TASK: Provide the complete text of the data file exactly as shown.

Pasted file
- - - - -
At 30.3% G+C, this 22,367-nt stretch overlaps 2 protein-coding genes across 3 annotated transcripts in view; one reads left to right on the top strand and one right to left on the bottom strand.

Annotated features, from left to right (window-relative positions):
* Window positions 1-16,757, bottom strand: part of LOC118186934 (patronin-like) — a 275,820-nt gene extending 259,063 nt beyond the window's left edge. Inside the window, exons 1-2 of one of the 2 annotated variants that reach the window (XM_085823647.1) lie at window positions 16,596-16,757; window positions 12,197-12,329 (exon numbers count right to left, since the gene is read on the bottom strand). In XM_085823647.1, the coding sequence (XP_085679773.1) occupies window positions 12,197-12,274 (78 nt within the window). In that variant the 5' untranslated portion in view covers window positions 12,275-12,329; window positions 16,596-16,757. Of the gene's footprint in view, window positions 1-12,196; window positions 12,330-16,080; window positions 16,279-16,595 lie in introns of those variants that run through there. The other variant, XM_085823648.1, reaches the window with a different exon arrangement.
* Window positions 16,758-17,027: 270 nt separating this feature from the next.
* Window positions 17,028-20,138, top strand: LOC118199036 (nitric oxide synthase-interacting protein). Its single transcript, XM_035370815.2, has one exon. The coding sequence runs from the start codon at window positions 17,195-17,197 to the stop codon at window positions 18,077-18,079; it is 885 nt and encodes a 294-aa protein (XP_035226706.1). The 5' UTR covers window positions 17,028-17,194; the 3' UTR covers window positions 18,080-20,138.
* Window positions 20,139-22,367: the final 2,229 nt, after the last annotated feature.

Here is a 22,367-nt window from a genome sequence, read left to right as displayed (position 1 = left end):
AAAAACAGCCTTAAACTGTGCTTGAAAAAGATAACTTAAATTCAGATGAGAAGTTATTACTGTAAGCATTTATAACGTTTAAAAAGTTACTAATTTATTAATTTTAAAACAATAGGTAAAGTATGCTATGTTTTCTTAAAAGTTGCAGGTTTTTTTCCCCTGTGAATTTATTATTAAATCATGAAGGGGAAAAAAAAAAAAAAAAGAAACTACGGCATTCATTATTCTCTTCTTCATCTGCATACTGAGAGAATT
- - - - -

At 30.3% G+C, this 22,367-nt stretch overlaps 2 protein-coding genes across 3 annotated transcripts in view; one reads left to right on the top strand and one right to left on the bottom strand.

Annotated features, from left to right (window-relative positions):
* Window positions 1-16,757, bottom strand: part of LOC118186934 (patronin-like) — a 275,820-nt gene extending 259,063 nt beyond the window's left edge. Inside the window, exons 1-2 of one of the 2 annotated variants that reach the window (XM_085823647.1) lie at window positions 16,596-16,757; window positions 12,197-12,329 (exon numbers count right to left, since the gene is read on the bottom strand). In XM_085823647.1, the coding sequence (XP_085679773.1) occupies window positions 12,197-12,274 (78 nt within the window). In that variant the 5' untranslated portion in view covers window positions 12,275-12,329; window positions 16,596-16,757. Of the gene's footprint in view, window positions 1-12,196; window positions 12,330-16,080; window positions 16,279-16,595 lie in introns of those variants that run through there. The other variant, XM_085823648.1, reaches the window with a different exon arrangement.
* Window positions 16,758-17,027: 270 nt separating this feature from the next.
* Window positions 17,028-20,138, top strand: LOC118199036 (nitric oxide synthase-interacting protein). Its single transcript, XM_035370815.2, has one exon. The coding sequence runs from the start codon at window positions 17,195-17,197 to the stop codon at window positions 18,077-18,079; it is 885 nt and encodes a 294-aa protein (XP_035226706.1). The 5' UTR covers window positions 17,028-17,194; the 3' UTR covers window positions 18,080-20,138.
* Window positions 20,139-22,367: the final 2,229 nt, after the last annotated feature.

Here is a 22,367-nt window from a genome sequence, read left to right as displayed (position 1 = left end):
AAAAACAGCCTTAAACTGTGCTTGAAAAAGATAACTTAAATTCAGATGAGAAGTTATTACTGTAAGCATTTATAACGTTTAAAAAGTTACTAATTTATTAATTTTAAAACAATAGGTAAAGTATGCTATGTTTTCTTAAAAGTTGCAGGTTTTTTTCCCCTGTGAATTTATTATTAAATCATGAAGGGGAAAAAAAAAAAAAAAAGAAACTACGGCATTCATTATTCTCTTCTTCATCTGCATACTGAGAGAATT